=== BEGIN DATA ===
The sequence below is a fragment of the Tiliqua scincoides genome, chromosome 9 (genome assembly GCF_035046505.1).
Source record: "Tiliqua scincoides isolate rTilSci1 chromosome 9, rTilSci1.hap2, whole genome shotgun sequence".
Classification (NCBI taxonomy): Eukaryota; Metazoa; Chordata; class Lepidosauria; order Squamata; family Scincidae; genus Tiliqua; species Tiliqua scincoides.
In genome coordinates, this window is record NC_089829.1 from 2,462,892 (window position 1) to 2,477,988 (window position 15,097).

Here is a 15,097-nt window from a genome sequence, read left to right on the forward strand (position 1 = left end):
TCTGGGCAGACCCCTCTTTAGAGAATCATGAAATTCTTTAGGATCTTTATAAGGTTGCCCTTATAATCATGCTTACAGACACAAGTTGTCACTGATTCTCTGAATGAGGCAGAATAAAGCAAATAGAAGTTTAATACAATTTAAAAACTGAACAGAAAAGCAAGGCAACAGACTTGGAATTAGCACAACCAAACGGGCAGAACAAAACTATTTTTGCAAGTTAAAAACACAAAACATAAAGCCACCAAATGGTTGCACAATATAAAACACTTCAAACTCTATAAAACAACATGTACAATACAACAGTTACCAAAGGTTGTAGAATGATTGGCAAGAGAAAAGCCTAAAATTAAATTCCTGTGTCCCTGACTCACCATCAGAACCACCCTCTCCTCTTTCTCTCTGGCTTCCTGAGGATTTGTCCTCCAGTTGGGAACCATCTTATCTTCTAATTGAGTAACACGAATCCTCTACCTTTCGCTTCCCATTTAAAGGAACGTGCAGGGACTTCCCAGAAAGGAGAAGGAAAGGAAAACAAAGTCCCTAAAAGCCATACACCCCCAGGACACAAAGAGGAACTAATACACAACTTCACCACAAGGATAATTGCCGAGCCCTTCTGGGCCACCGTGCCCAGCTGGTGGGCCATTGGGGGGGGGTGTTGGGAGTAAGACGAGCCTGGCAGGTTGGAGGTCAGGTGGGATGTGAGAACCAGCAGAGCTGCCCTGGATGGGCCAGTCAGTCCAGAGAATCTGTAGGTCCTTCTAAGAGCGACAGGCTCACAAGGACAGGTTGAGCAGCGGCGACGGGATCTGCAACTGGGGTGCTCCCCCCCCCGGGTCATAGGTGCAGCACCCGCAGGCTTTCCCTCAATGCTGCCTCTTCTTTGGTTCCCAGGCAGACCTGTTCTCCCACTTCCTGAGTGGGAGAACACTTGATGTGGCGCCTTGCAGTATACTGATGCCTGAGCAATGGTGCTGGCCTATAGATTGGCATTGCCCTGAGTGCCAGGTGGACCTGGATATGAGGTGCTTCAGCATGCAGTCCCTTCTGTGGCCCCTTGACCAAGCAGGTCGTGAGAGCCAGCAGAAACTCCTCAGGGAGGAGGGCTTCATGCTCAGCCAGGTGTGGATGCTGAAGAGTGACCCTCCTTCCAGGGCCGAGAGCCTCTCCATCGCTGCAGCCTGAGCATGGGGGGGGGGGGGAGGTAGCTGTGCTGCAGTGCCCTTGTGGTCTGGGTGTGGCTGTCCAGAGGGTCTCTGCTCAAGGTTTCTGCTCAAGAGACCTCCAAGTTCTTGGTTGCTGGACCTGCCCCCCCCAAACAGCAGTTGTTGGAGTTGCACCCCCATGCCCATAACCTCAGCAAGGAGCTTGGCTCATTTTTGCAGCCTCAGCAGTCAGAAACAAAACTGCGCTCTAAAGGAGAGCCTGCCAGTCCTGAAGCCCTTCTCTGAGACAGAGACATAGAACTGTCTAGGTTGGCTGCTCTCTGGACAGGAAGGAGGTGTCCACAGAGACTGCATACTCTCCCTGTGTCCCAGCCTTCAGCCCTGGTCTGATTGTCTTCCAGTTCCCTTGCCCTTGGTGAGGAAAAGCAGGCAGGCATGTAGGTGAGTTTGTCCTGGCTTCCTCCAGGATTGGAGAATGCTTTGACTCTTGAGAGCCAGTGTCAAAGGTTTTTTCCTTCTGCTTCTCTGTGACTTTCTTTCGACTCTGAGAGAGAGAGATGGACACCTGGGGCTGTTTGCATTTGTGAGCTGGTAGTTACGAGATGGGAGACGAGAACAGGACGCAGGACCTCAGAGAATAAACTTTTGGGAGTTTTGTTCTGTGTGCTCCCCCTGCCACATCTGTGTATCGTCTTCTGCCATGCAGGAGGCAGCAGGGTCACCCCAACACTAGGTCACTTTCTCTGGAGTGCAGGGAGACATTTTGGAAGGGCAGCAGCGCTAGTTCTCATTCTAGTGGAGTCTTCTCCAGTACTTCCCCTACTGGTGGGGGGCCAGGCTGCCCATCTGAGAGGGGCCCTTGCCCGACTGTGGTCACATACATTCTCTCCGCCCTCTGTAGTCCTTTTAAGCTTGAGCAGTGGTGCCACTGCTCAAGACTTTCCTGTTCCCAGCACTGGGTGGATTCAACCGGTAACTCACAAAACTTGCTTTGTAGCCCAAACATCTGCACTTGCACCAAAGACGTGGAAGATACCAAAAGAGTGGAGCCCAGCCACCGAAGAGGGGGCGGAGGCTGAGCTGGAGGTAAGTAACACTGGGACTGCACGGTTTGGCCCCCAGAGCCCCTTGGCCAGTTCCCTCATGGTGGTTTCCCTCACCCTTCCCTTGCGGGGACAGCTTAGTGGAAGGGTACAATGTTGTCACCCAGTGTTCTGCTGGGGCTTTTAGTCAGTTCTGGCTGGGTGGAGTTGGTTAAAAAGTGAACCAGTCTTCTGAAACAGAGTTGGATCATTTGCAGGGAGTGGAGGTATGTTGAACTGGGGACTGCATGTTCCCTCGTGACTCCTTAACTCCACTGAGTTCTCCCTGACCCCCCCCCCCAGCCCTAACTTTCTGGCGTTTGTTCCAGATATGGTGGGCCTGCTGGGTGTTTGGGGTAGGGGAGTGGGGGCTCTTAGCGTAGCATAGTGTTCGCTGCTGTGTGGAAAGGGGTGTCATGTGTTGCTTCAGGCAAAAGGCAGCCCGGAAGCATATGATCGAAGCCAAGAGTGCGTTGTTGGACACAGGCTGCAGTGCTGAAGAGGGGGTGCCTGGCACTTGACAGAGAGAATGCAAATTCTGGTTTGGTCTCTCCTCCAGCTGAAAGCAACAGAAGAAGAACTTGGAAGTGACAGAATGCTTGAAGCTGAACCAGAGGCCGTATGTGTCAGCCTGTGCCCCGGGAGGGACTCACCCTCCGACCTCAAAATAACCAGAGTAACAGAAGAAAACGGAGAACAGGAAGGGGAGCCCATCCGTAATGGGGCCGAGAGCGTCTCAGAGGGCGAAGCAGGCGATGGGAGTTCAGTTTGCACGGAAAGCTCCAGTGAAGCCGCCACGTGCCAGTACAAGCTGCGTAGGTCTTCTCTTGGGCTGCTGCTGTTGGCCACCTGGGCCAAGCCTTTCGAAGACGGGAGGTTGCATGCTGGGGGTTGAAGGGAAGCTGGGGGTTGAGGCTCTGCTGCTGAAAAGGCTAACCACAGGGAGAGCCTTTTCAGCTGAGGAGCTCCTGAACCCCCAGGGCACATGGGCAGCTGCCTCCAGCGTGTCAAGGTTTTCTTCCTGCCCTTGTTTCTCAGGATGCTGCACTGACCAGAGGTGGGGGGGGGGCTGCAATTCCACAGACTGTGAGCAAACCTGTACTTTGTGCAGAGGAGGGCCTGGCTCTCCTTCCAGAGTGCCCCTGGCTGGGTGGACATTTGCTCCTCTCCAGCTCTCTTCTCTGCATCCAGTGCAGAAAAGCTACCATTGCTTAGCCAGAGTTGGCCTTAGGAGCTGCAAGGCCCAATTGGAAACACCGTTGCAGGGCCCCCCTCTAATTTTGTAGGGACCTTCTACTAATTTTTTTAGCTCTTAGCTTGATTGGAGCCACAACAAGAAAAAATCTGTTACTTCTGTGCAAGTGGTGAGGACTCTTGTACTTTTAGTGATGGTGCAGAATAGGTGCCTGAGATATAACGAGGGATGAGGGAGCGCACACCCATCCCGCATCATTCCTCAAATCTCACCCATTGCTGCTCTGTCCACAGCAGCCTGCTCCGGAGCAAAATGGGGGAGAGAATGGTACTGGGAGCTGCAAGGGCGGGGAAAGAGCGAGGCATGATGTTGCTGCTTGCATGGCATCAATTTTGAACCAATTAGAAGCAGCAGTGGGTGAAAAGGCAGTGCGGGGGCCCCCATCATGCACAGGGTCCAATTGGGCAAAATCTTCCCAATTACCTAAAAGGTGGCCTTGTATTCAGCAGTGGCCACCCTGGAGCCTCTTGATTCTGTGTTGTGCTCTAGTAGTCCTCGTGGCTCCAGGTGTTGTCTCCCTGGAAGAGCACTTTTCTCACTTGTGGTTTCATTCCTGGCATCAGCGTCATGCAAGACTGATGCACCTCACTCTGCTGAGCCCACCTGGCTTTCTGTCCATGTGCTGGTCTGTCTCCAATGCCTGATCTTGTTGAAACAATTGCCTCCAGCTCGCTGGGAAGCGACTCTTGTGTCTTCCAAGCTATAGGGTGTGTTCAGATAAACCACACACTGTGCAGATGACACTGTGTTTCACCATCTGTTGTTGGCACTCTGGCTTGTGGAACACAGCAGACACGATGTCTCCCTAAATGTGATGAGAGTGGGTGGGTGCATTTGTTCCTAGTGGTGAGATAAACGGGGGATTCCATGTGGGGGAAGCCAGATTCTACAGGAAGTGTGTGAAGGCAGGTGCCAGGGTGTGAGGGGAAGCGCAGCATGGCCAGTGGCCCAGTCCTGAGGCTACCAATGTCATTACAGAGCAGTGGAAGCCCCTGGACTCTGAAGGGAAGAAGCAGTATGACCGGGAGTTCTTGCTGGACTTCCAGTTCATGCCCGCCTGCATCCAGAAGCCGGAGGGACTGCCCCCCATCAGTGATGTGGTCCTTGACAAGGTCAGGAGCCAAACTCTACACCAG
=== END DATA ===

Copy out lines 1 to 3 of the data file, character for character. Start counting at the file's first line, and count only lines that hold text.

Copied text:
The sequence below is a fragment of the Tiliqua scincoides genome, chromosome 9 (genome assembly GCF_035046505.1).
Source record: "Tiliqua scincoides isolate rTilSci1 chromosome 9, rTilSci1.hap2, whole genome shotgun sequence".
Classification (NCBI taxonomy): Eukaryota; Metazoa; Chordata; class Lepidosauria; order Squamata; family Scincidae; genus Tiliqua; species Tiliqua scincoides.